The country’s highest court has ruled that the High Court was acting within its powers when it declared legislation banning prisoner voting is a breach of New Zealand’s human rights laws.
The Supreme Court ruled courts have the power to make a statement of declaration when laws are inconsistent with the bill of rights. It follows a lengthy legal battle brought by jailhouse lawyer Arthur Taylor who, in 2013, took the Government to the High Court in a fight to get prisoners the vote.
The landmark finding comes as Parliament carries out its routine review of New Zealand’s electoral laws.
In 2015, the High Court made a “declaration of inconsistency” after hearing Taylor’s case, saying the 2010 extension of the voting ban to all prisoners – under the Electoral (Disqualification of Sentenced Prisoners) Amendment Act – infringed on New Zealanders’ right to vote, which is enshrined in the Bill of Rights Act.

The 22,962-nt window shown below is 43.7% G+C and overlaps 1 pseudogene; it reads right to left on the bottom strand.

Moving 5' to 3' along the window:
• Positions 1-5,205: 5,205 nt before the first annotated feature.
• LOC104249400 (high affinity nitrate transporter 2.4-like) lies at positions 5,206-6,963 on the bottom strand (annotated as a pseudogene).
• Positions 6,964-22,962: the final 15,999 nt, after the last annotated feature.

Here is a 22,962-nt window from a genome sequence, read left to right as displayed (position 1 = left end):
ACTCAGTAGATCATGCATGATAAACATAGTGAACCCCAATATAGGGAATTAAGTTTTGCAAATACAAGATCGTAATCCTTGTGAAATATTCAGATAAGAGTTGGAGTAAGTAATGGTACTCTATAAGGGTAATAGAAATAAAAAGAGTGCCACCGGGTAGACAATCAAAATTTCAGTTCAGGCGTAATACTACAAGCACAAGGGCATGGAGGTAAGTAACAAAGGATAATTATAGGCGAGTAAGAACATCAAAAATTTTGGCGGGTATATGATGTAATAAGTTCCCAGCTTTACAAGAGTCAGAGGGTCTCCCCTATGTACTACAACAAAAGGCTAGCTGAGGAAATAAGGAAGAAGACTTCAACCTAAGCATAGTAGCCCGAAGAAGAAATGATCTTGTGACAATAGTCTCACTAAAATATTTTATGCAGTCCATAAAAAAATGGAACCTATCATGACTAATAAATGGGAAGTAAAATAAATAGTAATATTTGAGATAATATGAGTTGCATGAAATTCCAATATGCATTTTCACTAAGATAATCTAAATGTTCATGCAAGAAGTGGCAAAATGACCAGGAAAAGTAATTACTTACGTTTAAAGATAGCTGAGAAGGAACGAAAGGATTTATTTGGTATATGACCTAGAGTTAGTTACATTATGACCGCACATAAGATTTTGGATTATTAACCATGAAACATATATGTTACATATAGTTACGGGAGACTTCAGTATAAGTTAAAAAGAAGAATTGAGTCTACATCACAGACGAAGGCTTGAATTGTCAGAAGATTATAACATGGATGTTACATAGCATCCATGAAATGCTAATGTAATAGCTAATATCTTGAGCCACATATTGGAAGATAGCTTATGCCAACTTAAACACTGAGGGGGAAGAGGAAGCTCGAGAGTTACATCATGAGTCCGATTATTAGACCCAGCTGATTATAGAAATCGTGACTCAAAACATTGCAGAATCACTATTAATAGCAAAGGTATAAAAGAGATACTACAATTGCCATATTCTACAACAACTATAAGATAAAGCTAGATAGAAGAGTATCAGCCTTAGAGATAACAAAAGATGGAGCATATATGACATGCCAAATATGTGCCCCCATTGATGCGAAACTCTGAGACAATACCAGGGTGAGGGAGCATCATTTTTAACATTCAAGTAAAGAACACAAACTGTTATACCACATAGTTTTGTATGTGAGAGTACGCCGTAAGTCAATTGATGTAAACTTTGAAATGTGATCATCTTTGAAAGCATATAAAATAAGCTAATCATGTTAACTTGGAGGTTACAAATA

This was the first time a court had made a declaration of this type. And while the declaration does not change the law, it could be used in support of future arguments over the amendment of the law.
The declaration sends a message to Parliament that the law it passed is indefensible as it limits individual rights without reasonable justification.